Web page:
Fire News

Picture of burned forest, smoke and flames in background
Pictures like this coming one after another . . .

News often drives these Advisories. You can’t have escaped the latest headlines about summer heat and summer fires. The following selected statistics from various fire news sources will give you an idea of what to expect this summer.

First, sobering statistics on the fire front — and they threaten to continue.

  • Fire season – what’s changed? Last season’s California fires were some of the biggest ever seen. Already this year, fires are burning faster and hotter and earlier. Summer fire season used to start in May. Now fire “season” is all year long.
  • High temperatures – how high? This year heat waves with triple-digit temperatures have hit most western states and even western Canada, setting records and breaking them the next day. (Are you familiar with “heat dome?” The NOAA defines it as “when the atmosphere traps hot ocean air like a lid or cap.”  Read more on the NOAA site and you’ll see that it’s all because the Pacific Ocean has heated up faster than the Atlantic. Expect more about heat domes in upcoming fire news.)
  • Drought – again? High temperatures added to dry vegetation make fires more extreme. Two-thirds of western states are in a drought. In California, 85% of the state is in a drought. The Governor has already called for 15% cut-back in water usage.
  • Deaths Dozens! People have died from these extreme temperatures – because they didn’t have A/C and because they didn’t know how to take care of themselves, or couldn’t. And of course there have been deaths due to the fires, too. The whole situation is sad and distressing.

By contrast, is there any good fire news?

Some. You may want to find out more about each of these!

As mentioned above, the fire season is now officially 12 months long. The Federal Budget has increased funding for permanent firefighter staffs. This means departments can do a better job of planning.

Meanwhile, new technologies are coming online to improve fire detection and firefighting. Drones are a good example. They can find fires (with the help of specialized cameras), assess conditions and direct fire fighters. New apps have been developed, for professionals and citizens, which show fire locations, evacuation zones, current evacuation alerts, and up-dated escape routes. Artificial Intelligence is being harnessed to capture and analyze information from cameras, current and archived weather data, satellite images and modeling tools to predict the likelihood of fire conditions wind patterns, utility service, and more.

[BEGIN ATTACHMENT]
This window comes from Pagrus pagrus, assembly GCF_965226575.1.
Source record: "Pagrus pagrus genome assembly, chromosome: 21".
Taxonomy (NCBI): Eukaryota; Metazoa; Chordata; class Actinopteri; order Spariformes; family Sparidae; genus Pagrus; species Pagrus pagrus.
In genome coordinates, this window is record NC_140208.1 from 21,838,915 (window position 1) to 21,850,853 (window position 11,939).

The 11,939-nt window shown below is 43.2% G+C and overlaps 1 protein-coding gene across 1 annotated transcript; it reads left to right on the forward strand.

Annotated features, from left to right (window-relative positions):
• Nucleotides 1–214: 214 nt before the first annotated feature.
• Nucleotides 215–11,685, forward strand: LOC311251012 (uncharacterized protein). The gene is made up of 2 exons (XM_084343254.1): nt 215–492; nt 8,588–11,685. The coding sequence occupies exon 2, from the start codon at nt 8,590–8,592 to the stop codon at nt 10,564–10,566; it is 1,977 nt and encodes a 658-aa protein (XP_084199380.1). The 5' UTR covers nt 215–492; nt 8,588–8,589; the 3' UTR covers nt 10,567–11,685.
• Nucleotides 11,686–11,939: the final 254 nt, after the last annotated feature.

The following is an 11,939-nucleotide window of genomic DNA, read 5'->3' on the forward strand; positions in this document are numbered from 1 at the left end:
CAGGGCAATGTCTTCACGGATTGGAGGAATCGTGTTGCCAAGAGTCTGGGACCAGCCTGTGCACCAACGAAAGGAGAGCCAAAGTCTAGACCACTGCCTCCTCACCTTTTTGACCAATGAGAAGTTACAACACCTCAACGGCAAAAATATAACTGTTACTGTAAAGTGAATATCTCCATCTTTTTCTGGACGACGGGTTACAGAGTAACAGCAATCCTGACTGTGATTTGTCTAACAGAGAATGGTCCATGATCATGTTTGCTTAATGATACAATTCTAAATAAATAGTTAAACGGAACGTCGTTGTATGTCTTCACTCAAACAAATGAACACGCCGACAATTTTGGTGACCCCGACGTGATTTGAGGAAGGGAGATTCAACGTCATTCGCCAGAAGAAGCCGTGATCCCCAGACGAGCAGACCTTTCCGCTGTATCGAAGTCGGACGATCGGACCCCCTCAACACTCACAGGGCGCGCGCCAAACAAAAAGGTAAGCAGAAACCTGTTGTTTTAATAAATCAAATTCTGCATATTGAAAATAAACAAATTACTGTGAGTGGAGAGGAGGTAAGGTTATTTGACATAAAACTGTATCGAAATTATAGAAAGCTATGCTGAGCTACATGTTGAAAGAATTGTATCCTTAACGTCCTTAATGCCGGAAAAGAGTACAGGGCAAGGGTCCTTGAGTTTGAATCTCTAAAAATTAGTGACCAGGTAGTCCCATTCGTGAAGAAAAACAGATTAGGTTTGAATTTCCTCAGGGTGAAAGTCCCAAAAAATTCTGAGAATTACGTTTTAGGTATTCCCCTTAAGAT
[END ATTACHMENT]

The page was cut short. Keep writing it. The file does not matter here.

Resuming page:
All these have potential, of course, but until there are some massive breakthroughs, it looks as though we are going to experience more and more extreme fire seasons.

What can we do today here in our neighborhood?

This question prompts me to write every week!  What can I do? What can my neighbors do, working together? How can we make use of good guidance and professional resources?

The news in this Advisory, and the emergency situations described below, are meant to help you step up to a higher level — of knowledge and of readiness. Like much of what you see here in Emergency Plan Guide, this Advisory assumes you already know most of the basics. So you can consider these items as extra credit!

How many fire extinguishers should you have in your home?

Where's the nearest fire extinguisher?